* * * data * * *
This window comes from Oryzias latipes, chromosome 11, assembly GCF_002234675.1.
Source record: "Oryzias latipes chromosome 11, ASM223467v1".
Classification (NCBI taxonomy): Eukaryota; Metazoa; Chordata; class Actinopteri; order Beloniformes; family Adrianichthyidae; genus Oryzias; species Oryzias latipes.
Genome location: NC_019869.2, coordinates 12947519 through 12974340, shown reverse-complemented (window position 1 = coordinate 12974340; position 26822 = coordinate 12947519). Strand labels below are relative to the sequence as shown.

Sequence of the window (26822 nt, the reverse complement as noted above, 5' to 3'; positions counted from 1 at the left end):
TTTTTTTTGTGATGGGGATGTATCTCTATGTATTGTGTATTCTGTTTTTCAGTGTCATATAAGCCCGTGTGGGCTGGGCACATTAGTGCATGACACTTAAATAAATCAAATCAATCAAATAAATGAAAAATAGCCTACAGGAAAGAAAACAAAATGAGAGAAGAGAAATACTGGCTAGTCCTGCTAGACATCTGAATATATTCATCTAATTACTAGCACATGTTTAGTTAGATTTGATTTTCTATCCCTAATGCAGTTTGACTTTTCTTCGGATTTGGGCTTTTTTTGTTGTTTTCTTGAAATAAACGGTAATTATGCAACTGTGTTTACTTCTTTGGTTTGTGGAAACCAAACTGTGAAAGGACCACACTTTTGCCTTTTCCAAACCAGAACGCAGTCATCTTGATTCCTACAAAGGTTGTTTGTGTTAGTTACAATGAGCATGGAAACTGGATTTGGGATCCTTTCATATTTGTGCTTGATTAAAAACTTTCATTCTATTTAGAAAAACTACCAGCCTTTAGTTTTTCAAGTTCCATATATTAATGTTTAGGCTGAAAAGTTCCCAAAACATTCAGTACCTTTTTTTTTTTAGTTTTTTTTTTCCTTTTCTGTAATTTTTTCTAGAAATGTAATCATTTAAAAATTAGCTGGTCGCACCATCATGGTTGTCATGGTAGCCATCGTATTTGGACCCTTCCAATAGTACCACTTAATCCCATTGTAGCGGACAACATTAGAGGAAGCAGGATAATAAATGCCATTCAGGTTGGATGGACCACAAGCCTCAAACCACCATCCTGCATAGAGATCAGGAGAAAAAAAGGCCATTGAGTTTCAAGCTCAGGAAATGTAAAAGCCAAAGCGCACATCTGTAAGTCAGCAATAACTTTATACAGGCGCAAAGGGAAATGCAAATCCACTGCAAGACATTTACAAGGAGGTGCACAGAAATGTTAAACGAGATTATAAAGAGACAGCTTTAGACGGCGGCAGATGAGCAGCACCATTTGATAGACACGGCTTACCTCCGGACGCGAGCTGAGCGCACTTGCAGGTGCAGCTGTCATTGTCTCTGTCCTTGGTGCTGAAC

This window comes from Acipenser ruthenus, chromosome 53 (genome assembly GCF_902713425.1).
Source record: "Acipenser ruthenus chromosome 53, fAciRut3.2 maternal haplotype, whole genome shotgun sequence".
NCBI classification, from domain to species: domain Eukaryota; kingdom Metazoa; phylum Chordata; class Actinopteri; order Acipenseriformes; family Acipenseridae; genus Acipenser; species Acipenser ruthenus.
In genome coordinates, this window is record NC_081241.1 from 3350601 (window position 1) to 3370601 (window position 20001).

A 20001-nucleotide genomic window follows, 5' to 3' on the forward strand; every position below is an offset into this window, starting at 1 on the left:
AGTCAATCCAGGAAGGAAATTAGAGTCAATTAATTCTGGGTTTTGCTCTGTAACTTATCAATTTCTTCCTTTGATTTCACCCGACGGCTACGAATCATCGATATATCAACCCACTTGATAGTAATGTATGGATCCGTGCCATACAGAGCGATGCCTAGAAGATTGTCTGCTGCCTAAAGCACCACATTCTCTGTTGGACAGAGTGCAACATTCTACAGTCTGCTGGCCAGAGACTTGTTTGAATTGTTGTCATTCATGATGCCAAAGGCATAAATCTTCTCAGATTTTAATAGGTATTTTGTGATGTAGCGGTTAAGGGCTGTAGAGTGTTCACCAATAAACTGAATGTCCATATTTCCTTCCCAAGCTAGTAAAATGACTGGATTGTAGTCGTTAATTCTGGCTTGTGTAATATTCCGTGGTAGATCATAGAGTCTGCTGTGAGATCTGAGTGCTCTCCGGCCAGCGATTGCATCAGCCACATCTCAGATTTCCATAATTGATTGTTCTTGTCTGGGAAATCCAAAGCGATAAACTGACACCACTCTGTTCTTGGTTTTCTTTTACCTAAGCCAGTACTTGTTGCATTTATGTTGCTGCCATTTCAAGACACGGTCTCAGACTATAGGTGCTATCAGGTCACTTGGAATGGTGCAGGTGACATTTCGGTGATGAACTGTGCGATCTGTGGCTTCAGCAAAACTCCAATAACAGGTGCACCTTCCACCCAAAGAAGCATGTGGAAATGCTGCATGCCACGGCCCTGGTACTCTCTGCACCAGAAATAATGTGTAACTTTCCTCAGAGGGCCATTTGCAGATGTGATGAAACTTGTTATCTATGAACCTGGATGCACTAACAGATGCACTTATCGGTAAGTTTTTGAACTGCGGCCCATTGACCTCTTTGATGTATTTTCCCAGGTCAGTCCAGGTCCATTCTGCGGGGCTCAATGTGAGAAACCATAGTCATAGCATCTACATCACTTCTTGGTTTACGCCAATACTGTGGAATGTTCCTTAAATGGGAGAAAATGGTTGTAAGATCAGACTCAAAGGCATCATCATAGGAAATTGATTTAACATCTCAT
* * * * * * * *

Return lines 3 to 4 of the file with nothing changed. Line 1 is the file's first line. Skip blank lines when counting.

Classification (NCBI taxonomy): Eukaryota; Metazoa; Chordata; class Actinopteri; order Beloniformes; family Adrianichthyidae; genus Oryzias; species Oryzias latipes.
Genome location: NC_019869.2, coordinates 12947519 through 12974340, shown reverse-complemented (window position 1 = coordinate 12974340; position 26822 = coordinate 12947519). Strand labels below are relative to the sequence as shown.